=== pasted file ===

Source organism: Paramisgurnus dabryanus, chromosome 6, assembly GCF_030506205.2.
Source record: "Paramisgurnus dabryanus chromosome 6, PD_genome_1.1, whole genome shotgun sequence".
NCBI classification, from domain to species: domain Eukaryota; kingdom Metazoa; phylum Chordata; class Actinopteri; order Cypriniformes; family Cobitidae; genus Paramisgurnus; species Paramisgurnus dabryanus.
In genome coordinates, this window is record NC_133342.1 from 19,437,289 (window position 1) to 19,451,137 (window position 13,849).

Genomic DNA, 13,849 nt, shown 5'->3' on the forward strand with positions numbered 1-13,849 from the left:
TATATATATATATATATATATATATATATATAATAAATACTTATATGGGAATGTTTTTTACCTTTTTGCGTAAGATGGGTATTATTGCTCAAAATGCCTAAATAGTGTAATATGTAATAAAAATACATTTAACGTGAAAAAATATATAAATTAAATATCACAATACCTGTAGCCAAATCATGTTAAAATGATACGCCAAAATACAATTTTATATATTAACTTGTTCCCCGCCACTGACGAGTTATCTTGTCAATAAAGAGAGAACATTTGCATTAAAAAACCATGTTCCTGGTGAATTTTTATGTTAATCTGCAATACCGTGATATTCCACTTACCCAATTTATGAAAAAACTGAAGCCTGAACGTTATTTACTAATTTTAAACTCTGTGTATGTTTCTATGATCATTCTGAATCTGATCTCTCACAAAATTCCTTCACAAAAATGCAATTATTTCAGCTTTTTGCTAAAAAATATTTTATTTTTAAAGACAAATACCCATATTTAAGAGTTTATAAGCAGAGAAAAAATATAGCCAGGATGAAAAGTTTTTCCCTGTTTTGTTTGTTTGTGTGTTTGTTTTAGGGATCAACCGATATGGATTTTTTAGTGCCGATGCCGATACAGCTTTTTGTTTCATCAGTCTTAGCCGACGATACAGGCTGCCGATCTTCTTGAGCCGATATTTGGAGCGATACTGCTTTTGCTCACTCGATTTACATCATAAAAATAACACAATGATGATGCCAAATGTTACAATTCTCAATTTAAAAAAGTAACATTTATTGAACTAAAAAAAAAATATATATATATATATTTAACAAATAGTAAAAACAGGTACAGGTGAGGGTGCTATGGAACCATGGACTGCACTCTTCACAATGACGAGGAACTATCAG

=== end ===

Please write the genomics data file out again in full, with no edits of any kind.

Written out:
Source organism: Paramisgurnus dabryanus, chromosome 6, assembly GCF_030506205.2.
Source record: "Paramisgurnus dabryanus chromosome 6, PD_genome_1.1, whole genome shotgun sequence".
NCBI classification, from domain to species: domain Eukaryota; kingdom Metazoa; phylum Chordata; class Actinopteri; order Cypriniformes; family Cobitidae; genus Paramisgurnus; species Paramisgurnus dabryanus.
In genome coordinates, this window is record NC_133342.1 from 19,437,289 (window position 1) to 19,451,137 (window position 13,849).

Genomic DNA, 13,849 nt, shown 5'->3' on the forward strand with positions numbered 1-13,849 from the left:
TATATATATATATATATATATATATATATATAATAAATACTTATATGGGAATGTTTTTTACCTTTTTGCGTAAGATGGGTATTATTGCTCAAAATGCCTAAATAGTGTAATATGTAATAAAAATACATTTAACGTGAAAAAATATATAAATTAAATATCACAATACCTGTAGCCAAATCATGTTAAAATGATACGCCAAAATACAATTTTATATATTAACTTGTTCCCCGCCACTGACGAGTTATCTTGTCAATAAAGAGAGAACATTTGCATTAAAAAACCATGTTCCTGGTGAATTTTTATGTTAATCTGCAATACCGTGATATTCCACTTACCCAATTTATGAAAAAACTGAAGCCTGAACGTTATTTACTAATTTTAAACTCTGTGTATGTTTCTATGATCATTCTGAATCTGATCTCTCACAAAATTCCTTCACAAAAATGCAATTATTTCAGCTTTTTGCTAAAAAATATTTTATTTTTAAAGACAAATACCCATATTTAAGAGTTTATAAGCAGAGAAAAAATATAGCCAGGATGAAAAGTTTTTCCCTGTTTTGTTTGTTTGTGTGTTTGTTTTAGGGATCAACCGATATGGATTTTTTAGTGCCGATGCCGATACAGCTTTTTGTTTCATCAGTCTTAGCCGACGATACAGGCTGCCGATCTTCTTGAGCCGATATTTGGAGCGATACTGCTTTTGCTCACTCGATTTACATCATAAAAATAACACAATGATGATGCCAAATGTTACAATTCTCAATTTAAAAAAGTAACATTTATTGAACTAAAAAAAAAATATATATATATATATTTAACAAATAGTAAAAACAGGTACAGGTGAGGGTGCTATGGAACCATGGACTGCACTCTTCACAATGACGAGGAACTATCAG